|by Jack Jacobs|
|Published by Syracuse University Press in collaboration with the YIVO Institute of Jewish Research
280 pages, 9 black-and-white illustrations, notes, glossary, bibliography, index
To order, visit Syracuse University Press
In the years between the two world wars, the Jewish community of Poland—the largest in Europe—was the cultural heart of the Jewish diaspora. The Jewish Workers’ Bund, which had a socialist, secularist, Yiddishist, and anti-Zionist orientation, won a series of important electoral battles in Poland on the eve of the Second World War and became a major political party. While many earlier works on the politics of Polish Jewry have suggested that Bundist victories were not of lasting significance or attributable to outside forces, Jack Jacobs argues convincingly that the electoral success of the Bund was linked to the work of the constellation of cultural and other organizations revolving around the party.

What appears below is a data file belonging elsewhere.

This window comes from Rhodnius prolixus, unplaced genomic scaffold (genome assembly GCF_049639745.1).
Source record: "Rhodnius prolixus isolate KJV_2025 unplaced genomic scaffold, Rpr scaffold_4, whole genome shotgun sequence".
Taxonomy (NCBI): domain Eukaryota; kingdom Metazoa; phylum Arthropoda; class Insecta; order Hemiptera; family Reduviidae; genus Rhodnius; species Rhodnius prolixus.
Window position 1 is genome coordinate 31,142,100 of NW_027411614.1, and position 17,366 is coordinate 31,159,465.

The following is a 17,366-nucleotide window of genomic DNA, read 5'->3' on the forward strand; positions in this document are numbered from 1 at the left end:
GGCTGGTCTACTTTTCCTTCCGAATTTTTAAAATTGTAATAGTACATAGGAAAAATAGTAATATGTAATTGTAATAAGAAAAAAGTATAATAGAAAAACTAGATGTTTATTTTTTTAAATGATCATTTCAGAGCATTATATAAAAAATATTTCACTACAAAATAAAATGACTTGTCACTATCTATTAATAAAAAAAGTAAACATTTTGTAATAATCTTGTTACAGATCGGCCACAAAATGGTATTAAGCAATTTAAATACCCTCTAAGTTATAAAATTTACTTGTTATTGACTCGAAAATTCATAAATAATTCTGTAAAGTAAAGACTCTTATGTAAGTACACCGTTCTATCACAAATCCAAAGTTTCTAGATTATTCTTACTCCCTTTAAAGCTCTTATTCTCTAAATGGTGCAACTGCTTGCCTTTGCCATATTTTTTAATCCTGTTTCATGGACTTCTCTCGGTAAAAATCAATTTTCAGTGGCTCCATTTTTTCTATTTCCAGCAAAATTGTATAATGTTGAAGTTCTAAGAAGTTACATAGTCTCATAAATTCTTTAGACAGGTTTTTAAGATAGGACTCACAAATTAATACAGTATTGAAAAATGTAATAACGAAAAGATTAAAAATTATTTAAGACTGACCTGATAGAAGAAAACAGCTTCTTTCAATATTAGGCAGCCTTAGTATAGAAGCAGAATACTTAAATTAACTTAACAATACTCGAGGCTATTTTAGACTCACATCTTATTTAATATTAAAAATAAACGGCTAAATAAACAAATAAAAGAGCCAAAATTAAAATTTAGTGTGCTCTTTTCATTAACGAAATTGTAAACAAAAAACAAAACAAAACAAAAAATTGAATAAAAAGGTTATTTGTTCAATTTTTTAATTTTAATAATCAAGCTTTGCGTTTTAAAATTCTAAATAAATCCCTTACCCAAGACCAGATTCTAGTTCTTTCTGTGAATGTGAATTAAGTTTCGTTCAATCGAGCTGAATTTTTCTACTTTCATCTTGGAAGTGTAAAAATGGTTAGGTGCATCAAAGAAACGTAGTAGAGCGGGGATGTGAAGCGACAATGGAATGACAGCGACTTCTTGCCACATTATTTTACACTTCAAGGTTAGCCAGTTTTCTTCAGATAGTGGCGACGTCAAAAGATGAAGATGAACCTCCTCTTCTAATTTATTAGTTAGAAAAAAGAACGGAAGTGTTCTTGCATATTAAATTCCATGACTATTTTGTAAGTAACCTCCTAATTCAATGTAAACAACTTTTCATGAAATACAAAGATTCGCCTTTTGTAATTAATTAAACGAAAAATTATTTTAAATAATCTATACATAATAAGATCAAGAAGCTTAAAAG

The Bund offered its constituents innovative, highly attractive, programs and a more enlightened perspective: from new sexual mores to sporting organizations and educational institutions. Drawing on meticulously researched archival materials, Jacobs shows how the growth of these successful programs translated into a stronger, more robust party. At the same time, he suggests the Bund’s limitations, highlighting its failed women’s movement. Jacobs provides a fascinating account of this countercultural movement and a thoughtful revision to the accepted view.
Jack Jacobs is professor of political science at the Graduate Center, City University of New York (CUNY), and professor of government at CUNY’s John Jay College. He is the author of On Socialists and "The Jewish Question" after Marx and editor of Jewish Politics in Eastern Europe: The Bund at 100.